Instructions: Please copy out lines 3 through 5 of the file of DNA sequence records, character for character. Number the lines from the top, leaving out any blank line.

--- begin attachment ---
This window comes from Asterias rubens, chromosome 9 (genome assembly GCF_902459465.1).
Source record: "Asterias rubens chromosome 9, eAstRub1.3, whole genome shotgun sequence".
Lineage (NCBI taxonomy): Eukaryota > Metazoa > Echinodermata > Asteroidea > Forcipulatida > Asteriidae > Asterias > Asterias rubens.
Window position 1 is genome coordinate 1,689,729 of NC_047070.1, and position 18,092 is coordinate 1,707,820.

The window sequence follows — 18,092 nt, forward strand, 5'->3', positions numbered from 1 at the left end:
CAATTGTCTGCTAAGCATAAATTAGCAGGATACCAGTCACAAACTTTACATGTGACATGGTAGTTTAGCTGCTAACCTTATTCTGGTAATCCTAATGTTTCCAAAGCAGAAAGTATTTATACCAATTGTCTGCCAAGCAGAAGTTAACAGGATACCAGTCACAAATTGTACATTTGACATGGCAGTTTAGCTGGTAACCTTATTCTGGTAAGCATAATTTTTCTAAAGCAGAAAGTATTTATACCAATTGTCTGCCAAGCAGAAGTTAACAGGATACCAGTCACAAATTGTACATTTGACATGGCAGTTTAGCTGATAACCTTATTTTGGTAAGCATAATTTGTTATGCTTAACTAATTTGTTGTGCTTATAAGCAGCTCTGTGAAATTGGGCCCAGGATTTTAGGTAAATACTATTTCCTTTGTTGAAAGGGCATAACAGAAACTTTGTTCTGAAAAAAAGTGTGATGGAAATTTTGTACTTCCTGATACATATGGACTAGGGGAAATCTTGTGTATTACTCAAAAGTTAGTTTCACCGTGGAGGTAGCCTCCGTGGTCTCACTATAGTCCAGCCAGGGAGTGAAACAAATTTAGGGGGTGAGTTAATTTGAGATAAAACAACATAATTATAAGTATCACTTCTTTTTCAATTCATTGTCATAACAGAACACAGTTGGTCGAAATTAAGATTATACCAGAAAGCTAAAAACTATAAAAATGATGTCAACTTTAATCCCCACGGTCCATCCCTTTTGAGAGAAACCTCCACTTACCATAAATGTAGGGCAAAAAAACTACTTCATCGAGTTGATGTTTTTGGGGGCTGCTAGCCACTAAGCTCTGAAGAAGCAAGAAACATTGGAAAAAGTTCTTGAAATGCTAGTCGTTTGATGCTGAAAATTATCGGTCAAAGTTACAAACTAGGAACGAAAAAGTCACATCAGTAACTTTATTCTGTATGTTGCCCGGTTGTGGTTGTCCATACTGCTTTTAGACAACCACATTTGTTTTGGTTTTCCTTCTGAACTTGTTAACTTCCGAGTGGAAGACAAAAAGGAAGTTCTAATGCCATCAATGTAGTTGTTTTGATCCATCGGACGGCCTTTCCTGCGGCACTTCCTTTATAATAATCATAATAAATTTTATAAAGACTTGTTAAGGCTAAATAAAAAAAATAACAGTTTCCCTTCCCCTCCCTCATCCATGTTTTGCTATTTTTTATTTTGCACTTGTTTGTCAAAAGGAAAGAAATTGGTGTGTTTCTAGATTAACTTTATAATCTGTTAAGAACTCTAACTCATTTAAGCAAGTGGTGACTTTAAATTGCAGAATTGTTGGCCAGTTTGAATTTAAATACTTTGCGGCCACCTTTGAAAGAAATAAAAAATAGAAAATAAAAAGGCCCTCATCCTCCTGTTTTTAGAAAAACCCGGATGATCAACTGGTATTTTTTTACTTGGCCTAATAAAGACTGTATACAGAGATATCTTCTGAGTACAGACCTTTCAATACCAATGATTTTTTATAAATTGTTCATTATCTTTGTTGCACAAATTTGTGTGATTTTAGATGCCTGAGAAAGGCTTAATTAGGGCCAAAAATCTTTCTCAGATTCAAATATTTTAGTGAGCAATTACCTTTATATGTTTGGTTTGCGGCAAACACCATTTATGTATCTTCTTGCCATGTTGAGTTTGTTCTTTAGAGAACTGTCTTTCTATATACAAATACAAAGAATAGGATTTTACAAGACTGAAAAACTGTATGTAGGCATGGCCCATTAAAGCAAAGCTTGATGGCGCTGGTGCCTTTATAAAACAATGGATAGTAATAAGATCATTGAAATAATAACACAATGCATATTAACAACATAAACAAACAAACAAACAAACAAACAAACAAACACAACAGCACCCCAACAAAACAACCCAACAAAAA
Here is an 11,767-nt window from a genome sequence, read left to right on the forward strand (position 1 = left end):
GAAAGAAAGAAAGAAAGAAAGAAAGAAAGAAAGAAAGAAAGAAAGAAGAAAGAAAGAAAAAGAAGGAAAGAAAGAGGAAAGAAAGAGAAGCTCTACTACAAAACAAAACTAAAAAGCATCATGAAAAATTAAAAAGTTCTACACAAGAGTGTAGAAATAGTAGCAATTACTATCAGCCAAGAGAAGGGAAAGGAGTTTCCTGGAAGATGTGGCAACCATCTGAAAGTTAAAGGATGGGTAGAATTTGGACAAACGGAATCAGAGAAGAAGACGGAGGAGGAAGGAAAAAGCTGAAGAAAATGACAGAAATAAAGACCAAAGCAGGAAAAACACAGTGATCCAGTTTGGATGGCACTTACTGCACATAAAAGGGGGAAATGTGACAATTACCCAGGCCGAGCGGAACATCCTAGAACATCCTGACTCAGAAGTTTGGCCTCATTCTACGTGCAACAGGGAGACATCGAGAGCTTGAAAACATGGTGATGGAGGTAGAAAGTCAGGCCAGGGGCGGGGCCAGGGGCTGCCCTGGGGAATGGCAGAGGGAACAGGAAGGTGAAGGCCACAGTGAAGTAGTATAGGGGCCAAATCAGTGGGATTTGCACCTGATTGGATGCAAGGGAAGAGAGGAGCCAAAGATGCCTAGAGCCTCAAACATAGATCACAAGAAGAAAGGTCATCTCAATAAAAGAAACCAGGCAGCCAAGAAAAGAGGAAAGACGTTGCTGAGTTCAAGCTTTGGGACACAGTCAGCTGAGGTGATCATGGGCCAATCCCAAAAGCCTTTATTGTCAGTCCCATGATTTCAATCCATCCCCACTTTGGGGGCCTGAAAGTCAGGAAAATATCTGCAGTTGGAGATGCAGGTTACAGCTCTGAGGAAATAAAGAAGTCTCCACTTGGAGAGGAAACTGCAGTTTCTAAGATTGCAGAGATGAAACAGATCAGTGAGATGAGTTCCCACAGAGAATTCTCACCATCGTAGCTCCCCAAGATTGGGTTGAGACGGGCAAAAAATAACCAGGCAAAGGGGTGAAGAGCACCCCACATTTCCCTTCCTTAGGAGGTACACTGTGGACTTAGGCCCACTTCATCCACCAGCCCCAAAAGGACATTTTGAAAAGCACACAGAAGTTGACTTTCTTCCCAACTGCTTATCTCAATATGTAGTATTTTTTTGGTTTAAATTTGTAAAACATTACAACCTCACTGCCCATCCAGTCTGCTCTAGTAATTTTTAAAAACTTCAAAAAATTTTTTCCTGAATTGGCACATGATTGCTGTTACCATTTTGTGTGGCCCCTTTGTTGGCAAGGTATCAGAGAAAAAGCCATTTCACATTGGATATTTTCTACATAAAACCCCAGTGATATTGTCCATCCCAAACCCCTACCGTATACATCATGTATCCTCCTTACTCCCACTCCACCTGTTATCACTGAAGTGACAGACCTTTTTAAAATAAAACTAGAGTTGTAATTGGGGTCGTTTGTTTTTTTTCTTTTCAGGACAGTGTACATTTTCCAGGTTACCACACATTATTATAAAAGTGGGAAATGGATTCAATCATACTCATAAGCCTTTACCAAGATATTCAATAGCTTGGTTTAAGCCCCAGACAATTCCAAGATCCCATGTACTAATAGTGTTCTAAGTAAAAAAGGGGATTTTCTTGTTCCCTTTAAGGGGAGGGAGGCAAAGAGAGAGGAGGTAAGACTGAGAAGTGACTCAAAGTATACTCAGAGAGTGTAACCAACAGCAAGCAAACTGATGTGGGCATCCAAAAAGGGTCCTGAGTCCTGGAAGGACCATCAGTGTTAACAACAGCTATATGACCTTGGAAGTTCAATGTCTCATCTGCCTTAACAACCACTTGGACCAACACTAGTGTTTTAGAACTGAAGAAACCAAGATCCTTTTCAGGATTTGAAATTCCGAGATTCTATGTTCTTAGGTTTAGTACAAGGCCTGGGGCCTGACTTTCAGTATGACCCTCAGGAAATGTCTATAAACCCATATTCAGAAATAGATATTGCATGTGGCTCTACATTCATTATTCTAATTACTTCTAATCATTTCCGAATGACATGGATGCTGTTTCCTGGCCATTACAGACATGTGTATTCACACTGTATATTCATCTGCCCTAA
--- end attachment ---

Lineage (NCBI taxonomy): Eukaryota > Metazoa > Echinodermata > Asteroidea > Forcipulatida > Asteriidae > Asterias > Asterias rubens.
Window position 1 is genome coordinate 1,689,729 of NC_047070.1, and position 18,092 is coordinate 1,707,820.

The window sequence follows — 18,092 nt, forward strand, 5'->3', positions numbered from 1 at the left end: